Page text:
You know what I hate? TV promos where they don’t actually tell you when the show will actually screen, aside from the fairly generic “coming to this station soon”. I don’t watch enough television, and I don’t go through the television guide regularly enough to be able to keep an eye out for something that looks good, unless they can tell me when and where it’s on. As soon as I see a TV promo for something that looks good, I want to be able to go straight to my recorder and put in the details, or at least make a diary entry. If I don’t, I forget all about it. Thankfully, the promotion for the Boy George bio-pic, “Worried About The Boy” was quite precise, and it’s been in my diary as a “must watch”. A couple of years after it first screened on UK television, it was screened this week on Australian television, and I watched it last night with some anticipation.
I’ve always been a bit of a fan of Boy George. I remember the first time I heard “Do You Really Want To Hurt Me?” as if it was yesterday, and I have strong memories of playing it on community radio as a teenager. I remember there was quite a bit of anxiety about it at the time. “He’s the drag queen, isn’t he”? people would say, even though it went fairly quickly to the top of the charts. After the end of Culture Club, I remember with fondness his involvement in the song, “No Clause 28” and then later, songs like “Generations Of Love” and “The Crying Game” became firm favourites. I’ve always liked his music, and I’ve always liked the rebellious George. And when he got hooked on heroin, and when he went to gaol, I felt genuine sadness.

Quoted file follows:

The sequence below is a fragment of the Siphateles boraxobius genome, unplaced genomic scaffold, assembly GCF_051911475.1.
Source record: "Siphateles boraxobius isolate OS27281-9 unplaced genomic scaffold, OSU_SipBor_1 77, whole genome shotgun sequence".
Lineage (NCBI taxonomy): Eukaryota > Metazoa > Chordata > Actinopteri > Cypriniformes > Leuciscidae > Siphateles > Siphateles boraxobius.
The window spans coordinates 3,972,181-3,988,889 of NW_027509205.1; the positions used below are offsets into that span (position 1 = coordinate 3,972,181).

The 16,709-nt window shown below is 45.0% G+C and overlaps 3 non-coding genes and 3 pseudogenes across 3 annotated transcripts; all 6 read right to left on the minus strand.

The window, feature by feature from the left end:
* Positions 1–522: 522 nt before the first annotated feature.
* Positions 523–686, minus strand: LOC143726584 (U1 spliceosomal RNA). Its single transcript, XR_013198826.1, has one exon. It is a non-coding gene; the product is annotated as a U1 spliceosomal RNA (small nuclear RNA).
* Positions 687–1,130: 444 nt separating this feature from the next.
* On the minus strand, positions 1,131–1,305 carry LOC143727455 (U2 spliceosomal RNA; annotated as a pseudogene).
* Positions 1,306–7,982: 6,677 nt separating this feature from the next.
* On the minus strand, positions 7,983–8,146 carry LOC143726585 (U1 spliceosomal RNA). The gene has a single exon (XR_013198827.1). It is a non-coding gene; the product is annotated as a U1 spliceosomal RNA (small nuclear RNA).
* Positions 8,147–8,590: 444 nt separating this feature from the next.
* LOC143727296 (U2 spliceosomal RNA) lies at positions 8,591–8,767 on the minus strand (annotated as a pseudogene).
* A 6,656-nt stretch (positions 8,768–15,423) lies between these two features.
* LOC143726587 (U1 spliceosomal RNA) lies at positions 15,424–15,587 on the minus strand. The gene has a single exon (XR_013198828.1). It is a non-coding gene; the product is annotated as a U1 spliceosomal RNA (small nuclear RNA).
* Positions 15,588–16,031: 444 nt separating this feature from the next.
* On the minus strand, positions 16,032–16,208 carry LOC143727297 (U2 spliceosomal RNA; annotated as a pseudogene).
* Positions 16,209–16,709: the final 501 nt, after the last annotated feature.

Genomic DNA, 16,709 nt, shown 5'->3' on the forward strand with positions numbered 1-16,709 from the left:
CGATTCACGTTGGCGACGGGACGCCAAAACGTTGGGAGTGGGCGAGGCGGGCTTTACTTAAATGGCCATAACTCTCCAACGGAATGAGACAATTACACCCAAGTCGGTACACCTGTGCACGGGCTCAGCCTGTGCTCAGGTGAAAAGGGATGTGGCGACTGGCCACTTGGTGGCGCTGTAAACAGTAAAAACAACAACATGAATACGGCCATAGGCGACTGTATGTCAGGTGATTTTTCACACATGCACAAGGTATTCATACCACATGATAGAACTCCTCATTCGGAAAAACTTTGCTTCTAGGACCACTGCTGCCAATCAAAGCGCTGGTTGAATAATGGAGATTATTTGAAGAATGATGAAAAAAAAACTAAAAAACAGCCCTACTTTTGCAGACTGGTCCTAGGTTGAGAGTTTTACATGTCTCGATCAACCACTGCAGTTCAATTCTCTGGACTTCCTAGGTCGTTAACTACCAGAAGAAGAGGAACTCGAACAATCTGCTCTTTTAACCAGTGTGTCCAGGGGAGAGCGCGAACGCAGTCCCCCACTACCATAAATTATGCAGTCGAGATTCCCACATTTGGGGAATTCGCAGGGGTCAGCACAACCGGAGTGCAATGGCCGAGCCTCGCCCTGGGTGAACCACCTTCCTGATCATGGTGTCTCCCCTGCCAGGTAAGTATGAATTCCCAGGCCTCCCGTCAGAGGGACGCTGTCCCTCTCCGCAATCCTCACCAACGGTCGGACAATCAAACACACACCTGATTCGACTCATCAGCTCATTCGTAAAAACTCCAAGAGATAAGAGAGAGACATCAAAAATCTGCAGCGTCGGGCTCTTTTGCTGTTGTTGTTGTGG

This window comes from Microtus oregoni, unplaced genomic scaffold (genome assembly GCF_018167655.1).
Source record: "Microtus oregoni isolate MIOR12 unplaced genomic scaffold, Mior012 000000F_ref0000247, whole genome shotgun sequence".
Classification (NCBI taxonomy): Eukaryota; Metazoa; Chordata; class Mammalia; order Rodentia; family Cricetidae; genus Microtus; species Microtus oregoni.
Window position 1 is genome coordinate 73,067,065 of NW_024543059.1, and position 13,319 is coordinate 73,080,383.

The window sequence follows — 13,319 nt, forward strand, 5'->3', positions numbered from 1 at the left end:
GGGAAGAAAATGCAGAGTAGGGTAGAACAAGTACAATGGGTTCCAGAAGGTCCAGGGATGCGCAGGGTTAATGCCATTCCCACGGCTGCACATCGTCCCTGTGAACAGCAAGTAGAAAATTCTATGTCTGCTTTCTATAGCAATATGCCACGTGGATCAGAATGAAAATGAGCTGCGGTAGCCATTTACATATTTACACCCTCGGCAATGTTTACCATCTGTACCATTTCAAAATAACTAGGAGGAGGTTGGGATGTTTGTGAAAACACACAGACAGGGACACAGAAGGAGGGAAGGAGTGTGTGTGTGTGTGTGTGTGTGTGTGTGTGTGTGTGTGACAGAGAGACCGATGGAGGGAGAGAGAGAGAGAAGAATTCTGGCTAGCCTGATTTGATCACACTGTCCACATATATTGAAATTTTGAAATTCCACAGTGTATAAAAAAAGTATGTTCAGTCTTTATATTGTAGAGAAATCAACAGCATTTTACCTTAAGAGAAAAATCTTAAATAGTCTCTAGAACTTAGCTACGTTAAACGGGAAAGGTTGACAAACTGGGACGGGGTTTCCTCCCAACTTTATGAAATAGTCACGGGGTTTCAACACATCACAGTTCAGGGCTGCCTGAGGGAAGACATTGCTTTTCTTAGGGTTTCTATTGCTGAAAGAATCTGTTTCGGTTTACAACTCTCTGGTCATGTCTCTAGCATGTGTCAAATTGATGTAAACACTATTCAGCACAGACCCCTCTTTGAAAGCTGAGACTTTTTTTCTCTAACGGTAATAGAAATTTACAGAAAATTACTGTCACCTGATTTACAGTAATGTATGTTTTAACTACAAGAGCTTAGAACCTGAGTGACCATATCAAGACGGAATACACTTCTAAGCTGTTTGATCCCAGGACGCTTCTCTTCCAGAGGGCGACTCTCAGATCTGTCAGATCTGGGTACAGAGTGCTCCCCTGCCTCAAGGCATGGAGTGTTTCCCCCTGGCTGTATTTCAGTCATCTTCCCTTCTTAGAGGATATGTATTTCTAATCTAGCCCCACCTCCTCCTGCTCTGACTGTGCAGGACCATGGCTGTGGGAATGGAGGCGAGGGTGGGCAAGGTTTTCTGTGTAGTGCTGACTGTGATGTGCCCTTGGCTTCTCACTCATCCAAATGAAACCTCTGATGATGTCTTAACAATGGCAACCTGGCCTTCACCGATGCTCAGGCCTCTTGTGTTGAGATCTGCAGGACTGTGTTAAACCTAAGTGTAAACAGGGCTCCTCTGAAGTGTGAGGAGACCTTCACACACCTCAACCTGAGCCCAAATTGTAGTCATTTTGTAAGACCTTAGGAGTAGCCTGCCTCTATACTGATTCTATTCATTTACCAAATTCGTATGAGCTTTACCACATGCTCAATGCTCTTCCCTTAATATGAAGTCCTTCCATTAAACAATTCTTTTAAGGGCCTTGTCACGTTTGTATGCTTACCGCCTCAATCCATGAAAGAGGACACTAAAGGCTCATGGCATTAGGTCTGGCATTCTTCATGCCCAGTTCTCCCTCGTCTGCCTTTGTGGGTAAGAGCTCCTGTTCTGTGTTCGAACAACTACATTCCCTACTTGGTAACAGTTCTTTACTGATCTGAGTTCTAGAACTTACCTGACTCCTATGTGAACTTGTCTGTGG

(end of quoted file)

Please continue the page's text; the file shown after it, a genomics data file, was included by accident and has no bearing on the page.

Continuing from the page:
“We’re worried about you George” is the phrase I most remember from this bio-pic. It’s from a scene where the paparazzi is standing outside his house in the midst of the “George On Heroin” controversy. It’s a phrase that rang true. I think the public was genuinely concerned about him. He seemed to be an ordinary working class boy – not one of your middle class pop stars – who succeeded through sheer talent and then found himself in the midst of all the terrible addictions that can go with pop star status. It’s a phrase his father re-iterates later in the movie.
I haven’t read his autobiography which came out a few years ago, but from what I can see the movie was pretty much based on that. I notice, however, from a bit of background reading, a few of the characters from his early life have been left out, and some of the names have been changed. In particular, the name of one of his great early loves. In his autobiography, for example, George claims a relationship with Kirk Branden from the band, Spear Of Destiny (who I LOVED, by the way, possibly mostly due to Kirk). In a celebrated court case, Kirk denied the relationship, though the character remains in the film. Interestingly, the character of Marilyn is evident in the film, though I was never really quite sure about the nature of their friendship/relationship from watching the movie. I suppose that’s part of the problem of any bio-pic, isn’t it? How do you compact ten years of someone’s life into ninety minutes?
Despite its weaknesses, I really quite enjoyed the film. I loved seeing scenes from The Blitz (the club run by Steve Strange) which, as a teenager in a small Australian country town, I’d only read about in magazines like “The Face”. I loved getting an insight into relationships within the band, including a better understanding of George’s relationship with Jon Moss, for example. And I also loved hearing some wonderful tunes from my late teens which I haven’t listened to in quite some time.
So if you get a moment or two to watch, I think it’s worth keeping an eye out for.
If you can’t find ninety minutes, try this five minute video clip from a couple of years ago. It’s a GREAT SONG which revisits some of the Boy George story also.
P.S. It’s not Boy George in the clip, it’s a modern recreation.